New discipline calls for an end to second-class male

Male studies will help fight 'pervasive misandry' in society, say scholars. Matthew Reisz reports

April 15, 2010

The "declining state of the male" was discussed by scholars at a conference in the US to launch what organisers claim is a new academic discipline.

Male studies, the conference heard, has to be distinguished from men's studies, which by definition focuses on adult males and "grew out of sociology".

The new discipline, by contrast, draws on anthropology, biology, history, politics, psychology and medicine.

A central issue, according to organisers of last week's event at Wagner College in Staten Island, New York, is "the growing problem of misandry - the hatred of males, an unacknowledged but underlying socio-cultural, economic, political and legal phenomenon endangering the well-being of both genders".

Speakers at the conference included Katherine Young, professor of Hinduism at McGill University in Montreal, and Paul Nathanson, a researcher in religious studies at McGill, who have already co-authored three books on misandry.

The blurb for their 2006 book Legalizing Misandry: From Public Shame to Systemic Discrimination Against Men speaks of a "pervasive misandry" that they argue has "been processed through popular culture since the 1990s" to create "a worldview based on ideological feminism, which presents all issues from the point of view of women and, in the process, explicitly or implicitly attacks men as a class".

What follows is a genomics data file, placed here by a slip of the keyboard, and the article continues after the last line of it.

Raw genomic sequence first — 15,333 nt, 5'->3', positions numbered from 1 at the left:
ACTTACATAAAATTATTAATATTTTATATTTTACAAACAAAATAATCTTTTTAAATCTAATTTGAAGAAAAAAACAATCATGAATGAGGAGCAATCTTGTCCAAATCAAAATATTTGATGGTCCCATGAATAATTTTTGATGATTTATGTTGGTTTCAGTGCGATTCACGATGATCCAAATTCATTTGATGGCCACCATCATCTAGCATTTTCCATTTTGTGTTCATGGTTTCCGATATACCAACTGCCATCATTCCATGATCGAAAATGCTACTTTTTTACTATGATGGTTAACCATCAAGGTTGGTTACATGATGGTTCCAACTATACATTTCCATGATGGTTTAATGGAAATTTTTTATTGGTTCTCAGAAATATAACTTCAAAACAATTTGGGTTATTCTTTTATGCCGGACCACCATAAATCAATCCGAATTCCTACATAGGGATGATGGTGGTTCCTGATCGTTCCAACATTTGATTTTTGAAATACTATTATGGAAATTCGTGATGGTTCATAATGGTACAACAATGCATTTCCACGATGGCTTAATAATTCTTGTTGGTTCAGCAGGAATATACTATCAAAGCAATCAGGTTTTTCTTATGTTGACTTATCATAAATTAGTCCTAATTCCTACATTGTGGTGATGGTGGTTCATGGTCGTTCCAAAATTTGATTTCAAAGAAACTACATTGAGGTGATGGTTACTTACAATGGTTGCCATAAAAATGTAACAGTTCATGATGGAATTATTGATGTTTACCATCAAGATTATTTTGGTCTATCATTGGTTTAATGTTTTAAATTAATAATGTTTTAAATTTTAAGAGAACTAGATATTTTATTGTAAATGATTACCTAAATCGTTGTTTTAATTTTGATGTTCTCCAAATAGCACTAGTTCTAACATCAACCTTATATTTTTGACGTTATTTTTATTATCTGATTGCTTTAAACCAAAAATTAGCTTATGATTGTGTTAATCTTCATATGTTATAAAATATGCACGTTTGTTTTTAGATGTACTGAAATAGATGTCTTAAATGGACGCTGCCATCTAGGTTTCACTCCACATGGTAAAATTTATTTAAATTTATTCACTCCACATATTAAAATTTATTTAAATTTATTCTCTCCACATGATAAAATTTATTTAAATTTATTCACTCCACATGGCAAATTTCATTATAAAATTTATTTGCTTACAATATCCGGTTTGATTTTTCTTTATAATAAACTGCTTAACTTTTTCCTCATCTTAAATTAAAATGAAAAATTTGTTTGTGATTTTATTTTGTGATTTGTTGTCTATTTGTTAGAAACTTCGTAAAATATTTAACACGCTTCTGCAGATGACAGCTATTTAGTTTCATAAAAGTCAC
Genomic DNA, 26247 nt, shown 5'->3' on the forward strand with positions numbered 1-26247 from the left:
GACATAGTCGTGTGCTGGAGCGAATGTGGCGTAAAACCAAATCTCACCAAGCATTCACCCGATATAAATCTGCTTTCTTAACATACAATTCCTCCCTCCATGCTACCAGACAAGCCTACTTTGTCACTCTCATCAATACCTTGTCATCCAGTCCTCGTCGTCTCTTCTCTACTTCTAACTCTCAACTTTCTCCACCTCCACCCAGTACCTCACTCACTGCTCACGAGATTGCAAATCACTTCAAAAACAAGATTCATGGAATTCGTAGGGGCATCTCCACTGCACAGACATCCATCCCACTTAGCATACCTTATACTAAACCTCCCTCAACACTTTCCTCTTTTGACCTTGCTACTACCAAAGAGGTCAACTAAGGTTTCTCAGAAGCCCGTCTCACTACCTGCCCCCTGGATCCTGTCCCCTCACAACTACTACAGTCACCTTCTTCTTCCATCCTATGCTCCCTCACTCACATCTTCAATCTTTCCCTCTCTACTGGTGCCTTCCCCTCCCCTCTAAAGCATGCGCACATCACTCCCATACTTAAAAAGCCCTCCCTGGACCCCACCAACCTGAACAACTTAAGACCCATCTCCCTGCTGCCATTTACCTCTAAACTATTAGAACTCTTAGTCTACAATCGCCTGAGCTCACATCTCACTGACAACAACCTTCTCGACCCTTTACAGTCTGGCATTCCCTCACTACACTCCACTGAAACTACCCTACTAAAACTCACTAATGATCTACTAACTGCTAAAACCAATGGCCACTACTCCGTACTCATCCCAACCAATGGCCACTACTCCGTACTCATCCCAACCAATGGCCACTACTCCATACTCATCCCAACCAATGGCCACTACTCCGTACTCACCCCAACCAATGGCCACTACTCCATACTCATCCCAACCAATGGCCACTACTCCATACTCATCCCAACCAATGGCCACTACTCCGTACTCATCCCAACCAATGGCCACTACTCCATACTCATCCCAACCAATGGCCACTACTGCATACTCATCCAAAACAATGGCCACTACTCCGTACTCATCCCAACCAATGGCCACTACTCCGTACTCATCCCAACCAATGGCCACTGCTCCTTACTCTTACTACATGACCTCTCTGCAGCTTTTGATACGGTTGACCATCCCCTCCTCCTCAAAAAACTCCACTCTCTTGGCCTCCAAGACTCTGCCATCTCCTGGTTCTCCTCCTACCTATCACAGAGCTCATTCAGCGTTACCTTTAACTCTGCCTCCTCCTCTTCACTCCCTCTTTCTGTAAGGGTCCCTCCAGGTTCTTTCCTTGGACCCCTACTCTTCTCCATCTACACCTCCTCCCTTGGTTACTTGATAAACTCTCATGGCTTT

Dr Nathanson also acts as an expert on behalf of those who oppose same-sex marriages.

So to what extent is male studies just part of a conservative backlash against feminism?

"We deplore misogyny," said Miles Groth, professor of psychology at Wagner College, which hosted the conference.

"However, while misogyny has been identified, pointed out and addressed, misandry has not been given the attention it requires."

He said this was mainly because any talk of misandry had been construed as being somehow "anti-profeminist", adding his apologies for the "dreadful locution".

The discipline's "target population" is "boys and young men under the age of 35-40, who have not had a spokesperson for their concerns", Professor Groth said.

"And the concerns are plentiful: increased suicide rates among boys, failing literacy among boys and young males, unattended health problems of males of all ages, and depictions of being male in the media which, when decoded, show decided misandric subtexts," he said.

"Much recent literature on boys and young males coming out of sociology depicts males as the problem of modern culture, when in fact it is the problems of this population that need our attention, chiefly by scholarly work not driven by ideology."

The conference was organised by the Foundation for Male Studies and sponsored by the On Step Institute for Mental Health Research, which supports graduate fellowships at New York University's Steinhardt School of Culture, Education, and Human Development.

It ended with the announcement of the first annual conference on male studies, to be held in October, and the planned launch of Male Studies: An Interdisciplinary Journal in 2011.

matthew.reisz@tsleducation.com.

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